Sanders Not Quitting Just Yet

The race is over but Bernie's still running.

Joe Biden has all-but-mathematically wrapped up the Democratic nomination. Bernie Sanders has statistically about the same chance of winning as Tulsi Gabbard.

But, as in 2016, Sanders is confusing to concede the race and is planning on debating Biden again Sunday. WaPo:

Sen. Bernie Sanders (I-Vt.) signaled Wednesday that he plans to stay in the race for the Democratic presidential nomination despite a widening gap in the delegate count following former vice president Joe Biden’s strong showings in another round of nominating contests.

At a news conference in Burlington, Vt., Sanders acknowledged the disappointing results but said that he looks forward to debating Biden one-on-one on Sunday and ticked off important issues he hopes they will discuss. On Tuesday, Biden prevailed in four states — Michigan, Mississippi, Missouri and Idaho — while Sanders was projected to win North Dakota. The race in Washington state has not been called.

Biden and Sanders are scheduled to debate in Arizona ahead of Tuesday primaries there and in Florida, Illinois and Ohio. Georgia holds its primary a week later. Biden has shown particular strength in Southern states.

NYT adds:

Mr. Sanders acknowledged that he was “losing the debate over electability” to Mr. Biden as voters flocked to a candidate they believed had a better chance of defeating President Trump. But in an extraordinary sequence that highlighted his ideological resolve, he addressed Mr. Biden directly and challenged him to explain to the American people how he would solve problems of health care, income inequality and other issues that make up Mr. Sanders’s liberal agenda.

“What are you going to do?” Mr. Sanders asked repeatedly as he ticked off a list of issues that also included climate change, poverty, mass incarceration and the criminal justice system.

His decision to continue casts more uncertainty over a primary race already upended by the coronavirus crisis, which has forced both candidates to curtail appearances before big crowds and to plan for a debate on Sunday without a live audience. Mr. Sanders made clear that he would persist in his efforts to win over voters, saying that “a strong majority of the American people support our progressive agenda” — even as Mr. Biden’s recent victories gave him a commanding advantage.

[…]

“Last night obviously was not a good night for our campaign from a delegate point of view,” Mr. Sanders said. But he asserted that he was “winning the generational debate,” saying that while Mr. Biden was appealing to older voters, he was drawing younger Americans, and that the party needed to build around the leaders of the future.

“While our campaign has won the ideological debate, we are losing the debate over electability,” he said, adding that many people had told him they liked his agenda but were not convinced he could prevail in the general election.

Mr. Sanders left the podium without taking questions.

It is, to say the least, ungracious to claim that you’re “winning the ideological debate” when you’re getting your ass handed to you in state after state after state. And, while he may be “winning the generational debate,” he’s winning it with the generation that doesn’t show up to vote. Biden is winning the other one.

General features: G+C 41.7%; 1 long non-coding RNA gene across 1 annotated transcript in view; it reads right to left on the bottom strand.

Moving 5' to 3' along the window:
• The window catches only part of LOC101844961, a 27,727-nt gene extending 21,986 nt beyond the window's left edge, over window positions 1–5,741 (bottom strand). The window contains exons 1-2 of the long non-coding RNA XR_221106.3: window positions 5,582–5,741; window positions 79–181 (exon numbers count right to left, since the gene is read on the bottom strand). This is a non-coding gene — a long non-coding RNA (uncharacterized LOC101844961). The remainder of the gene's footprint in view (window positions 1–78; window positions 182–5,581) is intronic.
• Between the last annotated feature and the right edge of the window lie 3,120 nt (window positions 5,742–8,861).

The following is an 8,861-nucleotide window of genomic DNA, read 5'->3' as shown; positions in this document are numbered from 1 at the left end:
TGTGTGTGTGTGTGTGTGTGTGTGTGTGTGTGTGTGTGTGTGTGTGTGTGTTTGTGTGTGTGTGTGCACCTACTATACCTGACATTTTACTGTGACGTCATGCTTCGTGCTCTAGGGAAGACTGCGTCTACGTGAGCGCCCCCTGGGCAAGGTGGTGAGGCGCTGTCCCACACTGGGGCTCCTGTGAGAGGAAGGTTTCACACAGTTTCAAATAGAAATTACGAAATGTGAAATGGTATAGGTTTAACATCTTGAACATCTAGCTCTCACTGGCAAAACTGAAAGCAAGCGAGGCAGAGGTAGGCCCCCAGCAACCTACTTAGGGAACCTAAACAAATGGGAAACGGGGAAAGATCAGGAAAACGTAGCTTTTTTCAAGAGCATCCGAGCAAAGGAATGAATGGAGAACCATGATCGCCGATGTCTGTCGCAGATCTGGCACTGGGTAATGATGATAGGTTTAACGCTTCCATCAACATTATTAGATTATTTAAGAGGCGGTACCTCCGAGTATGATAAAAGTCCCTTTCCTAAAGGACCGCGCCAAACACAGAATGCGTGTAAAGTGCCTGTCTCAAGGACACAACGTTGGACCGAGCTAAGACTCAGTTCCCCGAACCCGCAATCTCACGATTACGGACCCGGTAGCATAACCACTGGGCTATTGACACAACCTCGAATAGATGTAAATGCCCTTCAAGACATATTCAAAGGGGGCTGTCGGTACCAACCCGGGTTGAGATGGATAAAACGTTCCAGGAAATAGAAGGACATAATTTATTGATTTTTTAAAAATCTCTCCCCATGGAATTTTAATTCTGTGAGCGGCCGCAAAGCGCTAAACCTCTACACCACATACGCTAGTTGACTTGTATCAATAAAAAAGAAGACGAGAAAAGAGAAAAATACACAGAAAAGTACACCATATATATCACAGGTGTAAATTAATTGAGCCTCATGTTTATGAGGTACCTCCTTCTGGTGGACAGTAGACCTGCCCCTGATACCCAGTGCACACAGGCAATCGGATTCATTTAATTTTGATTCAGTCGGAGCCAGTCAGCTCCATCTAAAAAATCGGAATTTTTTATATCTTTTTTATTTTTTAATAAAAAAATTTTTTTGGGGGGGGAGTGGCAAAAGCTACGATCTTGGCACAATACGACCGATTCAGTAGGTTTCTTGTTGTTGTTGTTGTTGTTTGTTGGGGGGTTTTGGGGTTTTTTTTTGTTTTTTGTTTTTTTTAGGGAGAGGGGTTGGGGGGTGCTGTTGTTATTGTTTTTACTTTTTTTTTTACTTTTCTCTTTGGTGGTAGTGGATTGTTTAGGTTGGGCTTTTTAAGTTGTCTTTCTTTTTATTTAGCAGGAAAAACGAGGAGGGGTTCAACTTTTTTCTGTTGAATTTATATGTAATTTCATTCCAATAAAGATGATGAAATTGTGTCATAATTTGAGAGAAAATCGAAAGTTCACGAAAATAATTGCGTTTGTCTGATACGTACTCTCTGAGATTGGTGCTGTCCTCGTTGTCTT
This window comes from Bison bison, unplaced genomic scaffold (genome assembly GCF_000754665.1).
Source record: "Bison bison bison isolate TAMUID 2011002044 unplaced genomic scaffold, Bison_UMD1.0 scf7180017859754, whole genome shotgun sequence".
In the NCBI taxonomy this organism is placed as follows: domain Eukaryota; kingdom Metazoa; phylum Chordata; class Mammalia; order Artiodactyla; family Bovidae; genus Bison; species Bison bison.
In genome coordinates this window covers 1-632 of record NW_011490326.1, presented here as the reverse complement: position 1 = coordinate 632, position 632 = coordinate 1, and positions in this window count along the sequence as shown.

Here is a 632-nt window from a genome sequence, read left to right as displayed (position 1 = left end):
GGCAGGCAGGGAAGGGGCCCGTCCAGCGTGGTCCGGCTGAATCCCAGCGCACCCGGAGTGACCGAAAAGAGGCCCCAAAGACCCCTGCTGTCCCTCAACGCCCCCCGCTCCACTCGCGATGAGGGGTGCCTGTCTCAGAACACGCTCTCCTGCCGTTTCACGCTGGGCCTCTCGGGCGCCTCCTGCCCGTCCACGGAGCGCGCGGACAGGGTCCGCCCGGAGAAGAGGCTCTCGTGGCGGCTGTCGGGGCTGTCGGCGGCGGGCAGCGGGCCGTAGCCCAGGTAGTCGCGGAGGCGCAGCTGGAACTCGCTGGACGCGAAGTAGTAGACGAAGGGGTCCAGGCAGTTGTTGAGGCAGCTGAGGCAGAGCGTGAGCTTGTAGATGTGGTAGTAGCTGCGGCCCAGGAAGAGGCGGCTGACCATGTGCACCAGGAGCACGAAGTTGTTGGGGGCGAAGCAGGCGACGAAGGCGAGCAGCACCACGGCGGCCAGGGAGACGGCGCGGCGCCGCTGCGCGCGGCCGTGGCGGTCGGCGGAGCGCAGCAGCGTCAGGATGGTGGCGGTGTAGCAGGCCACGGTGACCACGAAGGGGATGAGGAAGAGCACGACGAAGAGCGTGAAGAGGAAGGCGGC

At the end of the day, it’s really not Sanders’ call as to whether he gets to debate Biden again. The Democratic National Committee has, quite reasonably, decided not to invite Tulsi Gabbard to the event. She hasn’t conceded, either. So, if they deem Sanders just a vanity candidate at this point and/or think his continued attacks on Biden will damage the party—of which, incidentally, he’s ostentatiously not a member—they’re within their rights to call the whole thing off.

My guess is that they won’t, at least at first, because they’re hoping Sanders do the right thing on his own and that there’s a better chance of getting his supporters aboard the Biden train if he’s allowed to exit on his own timetable.

Lawfare’s Susan Hennessy defends Sanders’ move:

I know some people are reading this as sour grapes, but it actually seems like the best hand to play for a clearly losing candidate attempting to influence the nominee on policy issues.

There’s a risk that it just comes off as destructive and unproductive. But done correctly, this could be a huge opportunity for party unity. Especially if Biden decides to use the opportunity to make real concessions and say “Here’s where Bernie and his movement changed my mind.”

But that would play into Trump’s hands. It’s one thing to be conciliatory to Sanders and court his supporters—something Biden did in his speech last night—but it’s quite another to start adopting the policies that the Democratic nominating electorate has overwhelmingly rejected at the ballot box.

FILED UNDER: Bernie Sanders, Campaign 2020, US Politics
James Joyner
About James Joyner
James Joyner is Professor and Department Head of Security Studies at Marine Corps University's Command and Staff College and a nonresident senior fellow at the Scowcroft Center for Strategy and Security at the Atlantic Council. He's a former Army officer and Desert Storm vet. Views expressed here are his own. Follow James on Twitter @DrJJoyner.

Comments

  1. Teve says:

    Sanders raises enough money that he can stay in the race indefinitely, but the next four state primaries are Arizona, Florida, Illinois, and Ohio, and Biden is going to win those by double digit margins.

    3
  2. Michael Reynolds says:

    Biden should cherry-pick some element of Sanders’ agenda – maybe promise to embrace free college and debt forgiveness. “Bernie, I think that’s a great idea, and with your help, and Elizabeth Warren’s help in the Senate, we can make it happen!”

    That’d give Sanders an ideological win and attract some of the Sanders base of college students as well as Warren’s base of teachers.

    4
  3. DrDaveT says:

    There is no combination of motives and understanding that you could attribute to Bernie that would both explain this behavior and show him in a positive light.

    3
  4. senyordave says:

    @Michael Reynolds: In principle I like your idea, I was thinking that Biden and his people and Bernie and his people could discuss Bernie’s top five ideas and see how much and what parts could be incorporated into Biden’s messaging and platform. But this assumes that Bernie and his people would even come to the table. Bernie shows no evidence of that, and many of his inner circle seem to be toxic assholes who are completely my way or nothing else.